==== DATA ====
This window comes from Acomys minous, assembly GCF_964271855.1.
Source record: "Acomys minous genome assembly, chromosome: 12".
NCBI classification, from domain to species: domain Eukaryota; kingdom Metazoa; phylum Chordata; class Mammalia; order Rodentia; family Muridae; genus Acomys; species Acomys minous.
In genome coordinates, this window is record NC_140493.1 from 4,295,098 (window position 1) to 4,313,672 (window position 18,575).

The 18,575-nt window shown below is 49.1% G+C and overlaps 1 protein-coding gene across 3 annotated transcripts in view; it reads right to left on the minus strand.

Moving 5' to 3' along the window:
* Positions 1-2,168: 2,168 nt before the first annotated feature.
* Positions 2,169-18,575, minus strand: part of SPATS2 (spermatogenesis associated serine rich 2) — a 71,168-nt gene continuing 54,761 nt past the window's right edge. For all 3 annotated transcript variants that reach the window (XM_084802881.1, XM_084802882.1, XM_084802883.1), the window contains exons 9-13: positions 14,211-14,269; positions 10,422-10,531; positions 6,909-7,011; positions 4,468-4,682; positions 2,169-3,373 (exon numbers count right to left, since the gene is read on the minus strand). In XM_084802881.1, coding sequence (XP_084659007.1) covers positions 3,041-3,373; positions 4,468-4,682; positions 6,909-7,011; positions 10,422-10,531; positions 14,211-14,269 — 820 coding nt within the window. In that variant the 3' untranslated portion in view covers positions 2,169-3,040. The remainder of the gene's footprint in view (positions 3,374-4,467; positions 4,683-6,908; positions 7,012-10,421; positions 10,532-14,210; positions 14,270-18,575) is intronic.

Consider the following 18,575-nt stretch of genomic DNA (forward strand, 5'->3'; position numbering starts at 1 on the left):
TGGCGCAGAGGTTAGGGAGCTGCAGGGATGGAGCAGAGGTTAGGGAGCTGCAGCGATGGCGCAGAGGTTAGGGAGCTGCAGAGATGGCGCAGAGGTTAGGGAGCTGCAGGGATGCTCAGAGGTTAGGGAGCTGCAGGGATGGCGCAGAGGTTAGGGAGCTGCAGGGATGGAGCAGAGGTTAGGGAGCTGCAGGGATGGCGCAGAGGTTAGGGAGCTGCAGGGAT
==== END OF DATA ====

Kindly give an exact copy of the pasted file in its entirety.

This window comes from Acomys minous, assembly GCF_964271855.1.
Source record: "Acomys minous genome assembly, chromosome: 12".
NCBI classification, from domain to species: domain Eukaryota; kingdom Metazoa; phylum Chordata; class Mammalia; order Rodentia; family Muridae; genus Acomys; species Acomys minous.
In genome coordinates, this window is record NC_140493.1 from 4,295,098 (window position 1) to 4,313,672 (window position 18,575).

The 18,575-nt window shown below is 49.1% G+C and overlaps 1 protein-coding gene across 3 annotated transcripts in view; it reads right to left on the minus strand.

Moving 5' to 3' along the window:
* Positions 1-2,168: 2,168 nt before the first annotated feature.
* Positions 2,169-18,575, minus strand: part of SPATS2 (spermatogenesis associated serine rich 2) — a 71,168-nt gene continuing 54,761 nt past the window's right edge. For all 3 annotated transcript variants that reach the window (XM_084802881.1, XM_084802882.1, XM_084802883.1), the window contains exons 9-13: positions 14,211-14,269; positions 10,422-10,531; positions 6,909-7,011; positions 4,468-4,682; positions 2,169-3,373 (exon numbers count right to left, since the gene is read on the minus strand). In XM_084802881.1, coding sequence (XP_084659007.1) covers positions 3,041-3,373; positions 4,468-4,682; positions 6,909-7,011; positions 10,422-10,531; positions 14,211-14,269 — 820 coding nt within the window. In that variant the 3' untranslated portion in view covers positions 2,169-3,040. The remainder of the gene's footprint in view (positions 3,374-4,467; positions 4,683-6,908; positions 7,012-10,421; positions 10,532-14,210; positions 14,270-18,575) is intronic.

Consider the following 18,575-nt stretch of genomic DNA (forward strand, 5'->3'; position numbering starts at 1 on the left):
TGGCGCAGAGGTTAGGGAGCTGCAGGGATGGAGCAGAGGTTAGGGAGCTGCAGCGATGGCGCAGAGGTTAGGGAGCTGCAGAGATGGCGCAGAGGTTAGGGAGCTGCAGGGATGCTCAGAGGTTAGGGAGCTGCAGGGATGGCGCAGAGGTTAGGGAGCTGCAGGGATGGAGCAGAGGTTAGGGAGCTGCAGGGATGGCGCAGAGGTTAGGGAGCTGCAGGGAT